You are the complete package. You are beautiful inside and out. You were an adorable baby, and now you are growing into a lovely young lady. You wish you were blond and had blue eyes, but your light brown hair and gray eyes are more striking. Those freckles you hate, they are just the perfect addition to your sweet face. And more importantly, let's talk about your heart. You are so tenderhearted that you try to please everyone, rather than disappointing them. While I love your willing spirit, I worry that you will be hurt more easily. But you are smart. And I love that you are outgoing and friendly. You are that lucky mix of bookworm and social butterfly. You are intelligent, but not awkward because of it.

And yet someday, some seemingly nice boy will make you doubt all that I know is true. You will think you are ugly and awkward, dumb and selfish. You will believe these things, and I will never be able to understand why. Sure, I will know that this boy or best friend has hurt you, but I will never be able to figure out why you believe them. You, who is so special and lovable. You, who is so giving and gentle. You will cry and hurt and wonder who will ever love someone like you. But just turn around... I will always be there with my hand raised to volunteer for such an opportunity. And while you may tell yourself that Mom's love doesn't count, just know that not only do I love you... I like you too. I'm the lucky one here.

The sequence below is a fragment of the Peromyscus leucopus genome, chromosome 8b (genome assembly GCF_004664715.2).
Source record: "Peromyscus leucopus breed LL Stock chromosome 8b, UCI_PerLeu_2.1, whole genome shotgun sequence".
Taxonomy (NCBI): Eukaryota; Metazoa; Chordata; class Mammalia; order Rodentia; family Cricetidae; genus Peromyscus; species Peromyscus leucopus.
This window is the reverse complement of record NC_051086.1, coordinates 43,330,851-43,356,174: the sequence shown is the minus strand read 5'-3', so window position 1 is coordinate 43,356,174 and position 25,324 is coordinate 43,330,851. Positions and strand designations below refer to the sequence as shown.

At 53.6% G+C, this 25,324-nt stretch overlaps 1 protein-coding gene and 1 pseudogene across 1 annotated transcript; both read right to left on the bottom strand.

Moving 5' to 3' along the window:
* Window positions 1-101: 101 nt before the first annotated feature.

My love may not make everything easier for you, but it will never be something you have to doubt.

Love always,


Wednesday, February 25, 2009

An awesome giveaway...

If you are the sentimental sort, you should think about entering the current giveaway at The Benner Daily. Shealynn, who makes some beautiful camera strap covers herself, is giving away a custom inscribed necklace from The Vintage Pearl. You could choose to add your kids' names or a favorite quote to the beautiful heart-shaped design. D0 yourself a favor and follow the link to see for yourself (but do come back and check in... don't be a stranger!).